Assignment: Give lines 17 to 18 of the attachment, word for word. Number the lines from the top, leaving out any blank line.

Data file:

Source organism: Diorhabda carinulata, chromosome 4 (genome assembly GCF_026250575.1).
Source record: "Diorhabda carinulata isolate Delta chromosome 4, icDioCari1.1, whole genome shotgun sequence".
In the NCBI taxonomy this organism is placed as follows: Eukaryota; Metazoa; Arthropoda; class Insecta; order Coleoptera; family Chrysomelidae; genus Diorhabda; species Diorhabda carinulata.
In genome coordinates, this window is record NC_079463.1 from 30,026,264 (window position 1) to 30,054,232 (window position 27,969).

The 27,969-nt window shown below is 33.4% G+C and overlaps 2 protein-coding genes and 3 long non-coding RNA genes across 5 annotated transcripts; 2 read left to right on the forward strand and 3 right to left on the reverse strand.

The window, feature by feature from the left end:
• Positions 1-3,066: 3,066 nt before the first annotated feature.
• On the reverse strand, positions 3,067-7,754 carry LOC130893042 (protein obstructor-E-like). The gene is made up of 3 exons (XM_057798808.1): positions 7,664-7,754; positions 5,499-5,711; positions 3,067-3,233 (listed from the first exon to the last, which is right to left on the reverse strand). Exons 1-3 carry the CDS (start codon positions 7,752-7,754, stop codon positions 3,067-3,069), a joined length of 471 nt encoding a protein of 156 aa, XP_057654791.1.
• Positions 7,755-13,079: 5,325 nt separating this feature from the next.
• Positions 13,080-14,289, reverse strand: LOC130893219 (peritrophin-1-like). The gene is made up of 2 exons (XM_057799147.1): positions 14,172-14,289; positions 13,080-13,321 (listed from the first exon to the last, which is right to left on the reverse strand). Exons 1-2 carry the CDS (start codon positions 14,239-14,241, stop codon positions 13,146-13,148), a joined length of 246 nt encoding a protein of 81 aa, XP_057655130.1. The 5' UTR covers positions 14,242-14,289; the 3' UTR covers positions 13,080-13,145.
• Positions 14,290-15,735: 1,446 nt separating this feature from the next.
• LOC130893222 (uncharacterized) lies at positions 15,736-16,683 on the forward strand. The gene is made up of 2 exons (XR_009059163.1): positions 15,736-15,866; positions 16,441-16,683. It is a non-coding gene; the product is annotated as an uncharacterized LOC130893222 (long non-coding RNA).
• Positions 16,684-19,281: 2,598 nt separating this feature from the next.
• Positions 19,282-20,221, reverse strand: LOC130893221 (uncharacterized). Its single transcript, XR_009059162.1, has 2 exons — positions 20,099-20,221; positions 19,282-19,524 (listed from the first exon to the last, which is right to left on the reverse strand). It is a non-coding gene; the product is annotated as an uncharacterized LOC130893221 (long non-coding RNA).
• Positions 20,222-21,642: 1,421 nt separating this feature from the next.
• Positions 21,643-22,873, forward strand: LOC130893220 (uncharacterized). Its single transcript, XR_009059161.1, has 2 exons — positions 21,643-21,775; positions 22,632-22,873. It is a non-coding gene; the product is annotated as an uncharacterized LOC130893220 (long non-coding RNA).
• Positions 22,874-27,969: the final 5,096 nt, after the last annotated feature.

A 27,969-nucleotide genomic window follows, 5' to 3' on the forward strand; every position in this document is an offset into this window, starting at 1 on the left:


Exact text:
• Positions 22,874-27,969: the final 5,096 nt, after the last annotated feature.

A 27,969-nucleotide genomic window follows, 5' to 3' on the forward strand; every position in this document is an offset into this window, starting at 1 on the left: